Wednesday 10 May 2017, Chelsea College of Arts
After her talk at the latest DRAW event, Jenny Wright, “drawist” and PhD student at Wimbledon College of Arts, was asked how her engagement with surgical drawing first began. Jenny related how, on a visit to the Hunterian Museum of the Royal Society of Surgeons, she was approached by a surgeon who rapidly fleshed out – pen on paper – an anatomical detail of the skeleton on display. “So surgeons still draw then?” Jenny asked. Upon which the surgeon denied that what he had produced was a drawing, and hid it away.
This tension between surgeons and artists, between how surgeons perceive their work and how others perceive it, was an underlying thread running through Jenny’s entire talk, entitled “Drawing Systems in Surgery”. As the title suggests, Jenny’s position on surgeons who “don’t draw” is clear: “I have never met one”. And in her talk she argued her case persuasively.
During the course of her PhD, Jenny has worked closely with surgeons, both consulting her own assigned clinical supervisor, as well as attending surgical operations in operating theatres. A part from describing the surgical procedural in detail, she repeatedly emphasised the ethical ramifications of documenting operations – permission from the patients is a prerequisite, adherence to a strict surgical code is vital, and any record must be unidentifiable with the patient, and in some cases destroyed.
However, the focus of Jenny’s talk was the role of drawing in surgery, which is three-fold. First of all, surgeons use drawing as a “rehearsal” – a means of mental priming, of imprinting gestures to their muscle memory – before the surgery itself begins. Jenny described how she had observed surgeons in such cases, treating the paper as though it were a part of the patient’s body. Particularly graphic was her story of a surgeon, who in explaining a cataract operation by making a circular tear in the paper.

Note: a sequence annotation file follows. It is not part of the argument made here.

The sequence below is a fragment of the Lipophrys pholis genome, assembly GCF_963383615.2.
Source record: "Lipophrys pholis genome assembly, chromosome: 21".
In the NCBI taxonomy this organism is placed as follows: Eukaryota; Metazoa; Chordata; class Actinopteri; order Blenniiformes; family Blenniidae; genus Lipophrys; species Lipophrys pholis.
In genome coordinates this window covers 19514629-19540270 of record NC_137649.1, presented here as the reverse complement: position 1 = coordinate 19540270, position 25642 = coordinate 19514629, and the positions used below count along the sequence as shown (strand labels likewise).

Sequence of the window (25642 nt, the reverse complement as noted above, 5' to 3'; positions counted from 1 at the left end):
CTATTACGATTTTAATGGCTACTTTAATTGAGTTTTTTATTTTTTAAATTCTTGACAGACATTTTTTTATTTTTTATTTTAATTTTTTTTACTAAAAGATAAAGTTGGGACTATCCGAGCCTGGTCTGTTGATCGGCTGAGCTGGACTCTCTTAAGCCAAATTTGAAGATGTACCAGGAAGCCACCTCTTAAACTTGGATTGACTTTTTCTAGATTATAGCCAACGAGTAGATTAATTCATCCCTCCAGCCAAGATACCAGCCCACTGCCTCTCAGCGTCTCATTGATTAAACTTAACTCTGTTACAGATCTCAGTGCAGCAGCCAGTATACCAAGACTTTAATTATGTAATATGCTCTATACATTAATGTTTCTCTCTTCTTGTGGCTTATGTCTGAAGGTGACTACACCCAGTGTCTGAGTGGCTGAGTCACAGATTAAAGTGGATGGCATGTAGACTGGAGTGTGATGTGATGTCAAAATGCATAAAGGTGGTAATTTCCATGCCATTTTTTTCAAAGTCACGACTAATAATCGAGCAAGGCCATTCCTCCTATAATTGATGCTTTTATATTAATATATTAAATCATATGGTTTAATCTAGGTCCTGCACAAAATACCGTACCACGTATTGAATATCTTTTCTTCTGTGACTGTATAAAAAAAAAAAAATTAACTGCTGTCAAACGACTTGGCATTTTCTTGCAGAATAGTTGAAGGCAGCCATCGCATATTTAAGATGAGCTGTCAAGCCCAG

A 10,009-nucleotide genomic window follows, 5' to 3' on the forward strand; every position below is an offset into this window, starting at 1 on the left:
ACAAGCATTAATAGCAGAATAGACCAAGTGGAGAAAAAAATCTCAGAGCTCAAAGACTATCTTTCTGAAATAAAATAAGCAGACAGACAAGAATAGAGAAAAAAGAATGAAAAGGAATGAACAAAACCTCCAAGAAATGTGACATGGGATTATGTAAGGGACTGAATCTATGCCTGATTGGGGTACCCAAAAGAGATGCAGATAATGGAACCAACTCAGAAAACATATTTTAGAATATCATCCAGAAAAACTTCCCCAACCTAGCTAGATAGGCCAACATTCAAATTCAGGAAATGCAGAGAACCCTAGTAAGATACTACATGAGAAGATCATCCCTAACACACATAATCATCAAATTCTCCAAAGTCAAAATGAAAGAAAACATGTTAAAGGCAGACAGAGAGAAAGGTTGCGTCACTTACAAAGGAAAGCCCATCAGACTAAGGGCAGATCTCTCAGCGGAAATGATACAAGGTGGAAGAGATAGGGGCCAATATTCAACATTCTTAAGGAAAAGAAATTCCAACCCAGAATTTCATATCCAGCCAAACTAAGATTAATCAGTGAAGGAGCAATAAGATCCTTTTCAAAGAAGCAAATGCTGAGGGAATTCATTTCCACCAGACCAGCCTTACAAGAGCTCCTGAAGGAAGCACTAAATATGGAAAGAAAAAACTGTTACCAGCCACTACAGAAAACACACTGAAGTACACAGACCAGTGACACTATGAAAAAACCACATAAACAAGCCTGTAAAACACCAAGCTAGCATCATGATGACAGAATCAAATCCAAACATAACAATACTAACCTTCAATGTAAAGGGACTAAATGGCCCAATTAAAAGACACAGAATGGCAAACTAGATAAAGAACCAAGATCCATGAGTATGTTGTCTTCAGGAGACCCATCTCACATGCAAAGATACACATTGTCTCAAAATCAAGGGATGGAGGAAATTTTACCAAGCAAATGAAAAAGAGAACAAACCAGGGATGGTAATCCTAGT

Surgeons also use drawings as a plan or record – a means of explaining a surgical strategy to the patient, nurses and fellow specialists. Drawing, as opposed to photographic imaging, strips down the information to it’s bare essentials through schematisation and codification. This is why it continues to be not only relevant, but crucial to surgery. Finally, surgeons use drawing to map out their planned actions onto the body of the patient, responding to the physical state of the body in situ, which may have changed significantly since it was first probed.
Jenny’s own practice straddles all three aforementioned functions. Through her drawings she attempts, on the one hand, to (mentally and physically) comprehend the gestural and haptic experiences of surgeons as they are operating. On the other, she aims to communicate this information to the viewer. She showed us, for example, her renditions of three operations – the intense gestures of an experienced surgeon urgently performing cardiac surgery, the loose gestures of a confident clinician working on soft tongue tissue, the careful and tentative gestures of a young medic suturing a lip.